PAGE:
Division Operator behaviour based on Datatypes in C language
We are already now that operators are used to perform certain operations on Operands. Now we are going to discuss Division Operator behaviour. How division operator works based on the Operands datatypes.
The behaviour of Operators. :
Operators behaviour is Independent of variable type. Have a look at following example.
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voidÂ main() { Â Â Â Â floatÂ a; Â Â Â Â aÂ =Â 5Â /Â 2; Â Â Â Â printf("a = %fÂ \n",a); } 
what is the value of a in above example
Output :
1 
a = 2.000000 
Program Explanation:
 In General the value of 5/2 is 2.5 But in the C programming it will depends on the Operand type and Variable types.
 Here variable a is float variable and it is storing the value of 5/2 but the result is still 2. Because C operators are not variable Dependents (here a ).
 In other words, the datatype of the Resulting variable(here a) will not effects operatorâ€™s operation. Here variable a have floating datatype that means it can capable of storing floating point values but output is still only 2. So Variable datatypes is not affecting the result.
 In the C Programming Language, Operatorâ€™s operation is always dependent on operands datatype. In the above example if we have at least one floating type operand the result will be 2.5.(here 5 and 2 are operands and both are integer values).
Letâ€™s look at another example, Where we take the floating point Operand.Â
Division Operator with Floating Point Operands :
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voidÂ main() { Â Â Â Â floatÂ a; Â Â Â Â aÂ =Â 5.0Â /Â 2; Â Â Â Â printf("a = %fÂ n",a); } 
Output:
1 
a = 2.500000Â 
Program Explanation:
 In the above example,Â The Numerator value is floating point data value i.e 5.0. So The result of the division operation 5.0 / 2 is 2.500000
 That means division operatorâ€™s behaviour Â always depends on the operands datatype, not on the resulting variable datatype(here a is resulting Variable).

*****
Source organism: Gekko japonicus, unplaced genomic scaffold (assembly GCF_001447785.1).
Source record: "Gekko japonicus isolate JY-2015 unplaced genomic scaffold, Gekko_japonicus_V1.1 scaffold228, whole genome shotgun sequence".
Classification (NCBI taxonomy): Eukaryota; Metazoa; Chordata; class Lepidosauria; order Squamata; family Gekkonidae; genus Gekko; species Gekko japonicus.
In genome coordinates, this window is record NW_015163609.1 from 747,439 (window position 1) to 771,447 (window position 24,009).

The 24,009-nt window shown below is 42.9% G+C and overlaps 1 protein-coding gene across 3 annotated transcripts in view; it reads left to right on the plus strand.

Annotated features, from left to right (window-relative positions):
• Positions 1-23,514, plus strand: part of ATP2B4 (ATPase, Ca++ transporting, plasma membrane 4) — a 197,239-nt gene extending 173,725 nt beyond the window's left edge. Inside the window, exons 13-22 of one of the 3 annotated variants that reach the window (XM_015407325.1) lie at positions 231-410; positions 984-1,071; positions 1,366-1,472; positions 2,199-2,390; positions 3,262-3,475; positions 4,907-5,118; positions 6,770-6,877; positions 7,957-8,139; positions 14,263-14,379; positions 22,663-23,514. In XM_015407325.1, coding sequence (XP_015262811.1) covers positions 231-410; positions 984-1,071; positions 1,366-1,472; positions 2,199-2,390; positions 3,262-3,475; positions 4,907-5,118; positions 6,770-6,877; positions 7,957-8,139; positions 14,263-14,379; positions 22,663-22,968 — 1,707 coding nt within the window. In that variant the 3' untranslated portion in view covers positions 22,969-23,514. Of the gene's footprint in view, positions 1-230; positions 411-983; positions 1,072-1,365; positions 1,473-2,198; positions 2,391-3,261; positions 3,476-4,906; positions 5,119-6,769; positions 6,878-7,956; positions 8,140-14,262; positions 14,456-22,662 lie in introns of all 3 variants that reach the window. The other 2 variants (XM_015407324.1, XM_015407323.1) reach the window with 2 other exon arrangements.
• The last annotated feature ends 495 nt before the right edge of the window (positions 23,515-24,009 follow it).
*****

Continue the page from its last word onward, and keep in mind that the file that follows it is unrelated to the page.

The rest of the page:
But, If we want to store Floating point data resulting Variable must have float datatype.
Letâ€™s look at another example, Where the resulting variable a is going to be an Integer datatype variable. Letâ€™s see what will be the result of our program.
Division Operator behaviour with Integer result variable:
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voidÂ main() { Â Â Â Â intÂ a; Â Â Â Â aÂ =Â 5.0Â /Â 2; Â Â Â Â printf("a = %dÂ \n",a); } 
Program Output:
1 
a = 2 
Program Explanation
 In the above example, The Division Operation 5.0 / 2 is giving the result as 2.5. But the resulting variable a is an Integer variable and capable of storing the Integer value Data only. So variable a will end up storing the value 2 only.Â
 So from the above example, It is clear that, The resulting variable datatype also plays a role to get the desired results.
Quick Notes:
Operatorâ€™s behaviour is always depends on the Operands values. Operatorâ€™s behaviour is Independent of Resulting Variables datatype.
Â
Conclusion :
If the both operands are Integers then result will be Integer. Any one of the Operands is float then result will be Float value.
Here is a small table with different types of operands and operators Results.
Operand 1

Operand 2

Result

int

int

int

float

int

float

int

float

float

float

float

float

 In the above first example,Â Two operands are integers so result is Integer.
 In the above second example,Â One operand is float and other one is integer so result is Float Value.
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